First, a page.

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The New Cubism: Alex Grünenfelder on Cube Living in Vancouver

Alex Grünenfelder’s Cube Living. credit: Emily Jackson, Metro News

After making a sale, Alex Grünenfelder assembles the packaging for the space he is selling. credit: David Beers

Last month, Alex Grünenfelder’s Cube Living had a short run at Vancouver Chinatown’s 221 Gallery almost simultaneous with Vancouver Council taking the last brakes off the neighbourhood’s rapid redevelopment and gentrification (Mickleburgh 2013, Bula 2013). Grünenfelder’s part design intervention and part spoof was a much needed tonic; a sardonic exploration of densification of Vancouver’s urban spaces combined with both growing lack of affordability, on one hand, and signs of a bursting of the local real estate bubble, on the other hand. There is a queasy volatility packed into Grünenfelder’s Cubes. The spaces created by those assembled cardboard boxes continue to pose questions about this city, and smaller globalizing urban centres more generally, as most populations cope with the negative sides of what Grünenfelder’s terms “neoliberal market logic” (Wong 2013).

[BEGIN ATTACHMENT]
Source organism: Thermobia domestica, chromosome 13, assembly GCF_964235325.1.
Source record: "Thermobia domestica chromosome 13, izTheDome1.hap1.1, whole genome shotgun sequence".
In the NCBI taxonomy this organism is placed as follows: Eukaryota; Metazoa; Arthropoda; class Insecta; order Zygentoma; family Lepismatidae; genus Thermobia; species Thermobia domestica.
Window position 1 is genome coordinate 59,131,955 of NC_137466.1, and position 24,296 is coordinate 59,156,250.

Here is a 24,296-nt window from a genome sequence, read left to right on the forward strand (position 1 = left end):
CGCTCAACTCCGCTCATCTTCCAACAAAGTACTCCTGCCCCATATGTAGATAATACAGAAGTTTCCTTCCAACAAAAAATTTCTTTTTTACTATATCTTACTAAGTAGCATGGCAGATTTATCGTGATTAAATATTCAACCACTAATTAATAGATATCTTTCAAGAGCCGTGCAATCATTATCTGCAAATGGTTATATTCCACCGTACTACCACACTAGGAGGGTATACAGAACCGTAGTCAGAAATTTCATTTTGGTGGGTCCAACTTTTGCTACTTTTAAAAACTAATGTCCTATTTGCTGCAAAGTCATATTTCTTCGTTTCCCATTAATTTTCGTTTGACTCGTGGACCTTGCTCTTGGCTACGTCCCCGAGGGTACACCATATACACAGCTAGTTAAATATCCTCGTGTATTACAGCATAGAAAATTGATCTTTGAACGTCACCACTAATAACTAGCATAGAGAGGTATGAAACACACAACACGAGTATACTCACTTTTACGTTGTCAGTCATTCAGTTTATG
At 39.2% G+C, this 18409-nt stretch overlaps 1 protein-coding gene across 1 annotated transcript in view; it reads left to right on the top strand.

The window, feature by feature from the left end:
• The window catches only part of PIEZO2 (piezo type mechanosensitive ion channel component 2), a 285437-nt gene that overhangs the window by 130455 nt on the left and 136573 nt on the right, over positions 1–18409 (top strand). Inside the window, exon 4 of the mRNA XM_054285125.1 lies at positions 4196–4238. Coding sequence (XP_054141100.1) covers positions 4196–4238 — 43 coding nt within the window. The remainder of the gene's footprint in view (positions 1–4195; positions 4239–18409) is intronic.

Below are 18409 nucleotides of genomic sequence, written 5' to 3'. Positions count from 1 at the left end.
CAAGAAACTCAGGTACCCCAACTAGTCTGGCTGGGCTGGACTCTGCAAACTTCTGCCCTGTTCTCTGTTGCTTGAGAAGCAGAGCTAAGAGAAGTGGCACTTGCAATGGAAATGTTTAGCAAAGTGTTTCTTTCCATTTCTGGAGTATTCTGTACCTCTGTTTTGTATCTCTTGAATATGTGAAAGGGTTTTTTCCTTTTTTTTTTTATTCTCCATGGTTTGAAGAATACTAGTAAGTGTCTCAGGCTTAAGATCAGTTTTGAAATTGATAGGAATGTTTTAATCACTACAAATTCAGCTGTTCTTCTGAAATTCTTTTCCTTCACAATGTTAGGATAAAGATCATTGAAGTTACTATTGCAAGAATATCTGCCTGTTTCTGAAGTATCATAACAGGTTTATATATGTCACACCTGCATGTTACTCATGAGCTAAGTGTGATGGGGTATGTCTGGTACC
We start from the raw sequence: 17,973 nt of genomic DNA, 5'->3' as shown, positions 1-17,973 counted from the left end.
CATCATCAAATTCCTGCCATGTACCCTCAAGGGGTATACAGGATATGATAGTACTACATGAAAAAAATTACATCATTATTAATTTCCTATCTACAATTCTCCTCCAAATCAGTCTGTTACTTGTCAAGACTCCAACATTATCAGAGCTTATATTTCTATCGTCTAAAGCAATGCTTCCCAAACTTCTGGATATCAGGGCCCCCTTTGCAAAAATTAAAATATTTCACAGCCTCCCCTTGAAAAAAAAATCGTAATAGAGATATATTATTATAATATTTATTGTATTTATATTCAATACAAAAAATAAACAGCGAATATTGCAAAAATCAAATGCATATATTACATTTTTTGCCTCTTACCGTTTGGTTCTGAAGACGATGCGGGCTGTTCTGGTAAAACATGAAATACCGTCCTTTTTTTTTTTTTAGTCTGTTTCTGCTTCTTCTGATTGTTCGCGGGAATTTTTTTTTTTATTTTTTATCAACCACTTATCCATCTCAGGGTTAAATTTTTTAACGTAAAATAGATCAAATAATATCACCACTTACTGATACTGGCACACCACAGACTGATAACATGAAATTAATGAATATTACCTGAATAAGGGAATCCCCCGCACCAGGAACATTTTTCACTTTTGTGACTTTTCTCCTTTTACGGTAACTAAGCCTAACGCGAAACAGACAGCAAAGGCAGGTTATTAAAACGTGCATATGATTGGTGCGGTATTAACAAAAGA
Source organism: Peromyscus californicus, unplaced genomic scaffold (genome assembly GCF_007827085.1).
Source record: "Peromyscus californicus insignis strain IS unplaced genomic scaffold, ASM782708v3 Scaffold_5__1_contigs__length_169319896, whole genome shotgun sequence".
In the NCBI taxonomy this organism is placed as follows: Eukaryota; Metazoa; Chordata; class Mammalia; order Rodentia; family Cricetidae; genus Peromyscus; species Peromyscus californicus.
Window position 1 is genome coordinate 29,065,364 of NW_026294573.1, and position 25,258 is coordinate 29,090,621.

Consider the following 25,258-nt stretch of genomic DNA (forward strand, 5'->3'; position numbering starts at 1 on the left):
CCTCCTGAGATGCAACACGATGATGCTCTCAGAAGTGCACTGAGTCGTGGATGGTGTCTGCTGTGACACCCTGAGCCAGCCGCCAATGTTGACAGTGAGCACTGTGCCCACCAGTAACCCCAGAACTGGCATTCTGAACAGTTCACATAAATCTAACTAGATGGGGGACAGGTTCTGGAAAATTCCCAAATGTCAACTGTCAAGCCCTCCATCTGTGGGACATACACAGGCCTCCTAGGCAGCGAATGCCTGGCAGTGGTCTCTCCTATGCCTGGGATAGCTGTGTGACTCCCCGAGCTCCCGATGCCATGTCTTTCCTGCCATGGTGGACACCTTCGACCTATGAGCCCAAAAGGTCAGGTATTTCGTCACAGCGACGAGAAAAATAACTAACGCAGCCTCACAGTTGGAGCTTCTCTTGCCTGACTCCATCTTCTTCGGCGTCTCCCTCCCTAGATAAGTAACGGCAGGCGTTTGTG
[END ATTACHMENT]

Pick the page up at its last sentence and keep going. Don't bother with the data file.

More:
Cube Living exhibition, Gallery 221A, Vancouver, February 2013 - Alex Grünenfelder

Gordon Brent Ingram: I first heard about Cube Living through an announcement and then went to the website. I read part of the text on the site some of which comprises the ‘fine print’ on the box itself. But it is when I encountered the physicality of the assembled boxes in the exhibit that I realized the utter adaptability of the ‘cubes’. The first time I looked at them, I thought of moving boxes for a growing population that will not be able to afford to buy and could well be insecure and perpetually moving within the Lower Mainland for much of their lives. Then I looked at the boxes again and thought of sea level rise and how plastic versions of the boxes might float to create rafts. Then later, I thought of how lovely it would be to frame a flattened box to turn it into a piece of art. Lately, the boxes when assembled strike me as a potential metric to determine precisely the volume involved in a particular residential sale. What attracted you to the cube metaphor and did you want the concept and the boxes themselves to be both so multi-purpose and ambiguous?

Alex Grünenfelder: The boxes are actually just an ancillary container of the real product which is the volume of space they contain. In order to dispel any potential ambiguity about this I sell only the contained space and not the boxes themselves. As manufacturer I maintain ownership of the containers and provide them to buyers on loan and free of charge. Similarly, when you buy a Strata condo unit you’re buying ownership of the space inside the unit’s containing walls. (Everything outside the bounds of that spatial unit — including the walls themselves — is owned collectively by the strata corporation. That’s the nature of Strata ownership. Under the Strata Act the architecture is necessary in order to define and identify the space which can be owned.)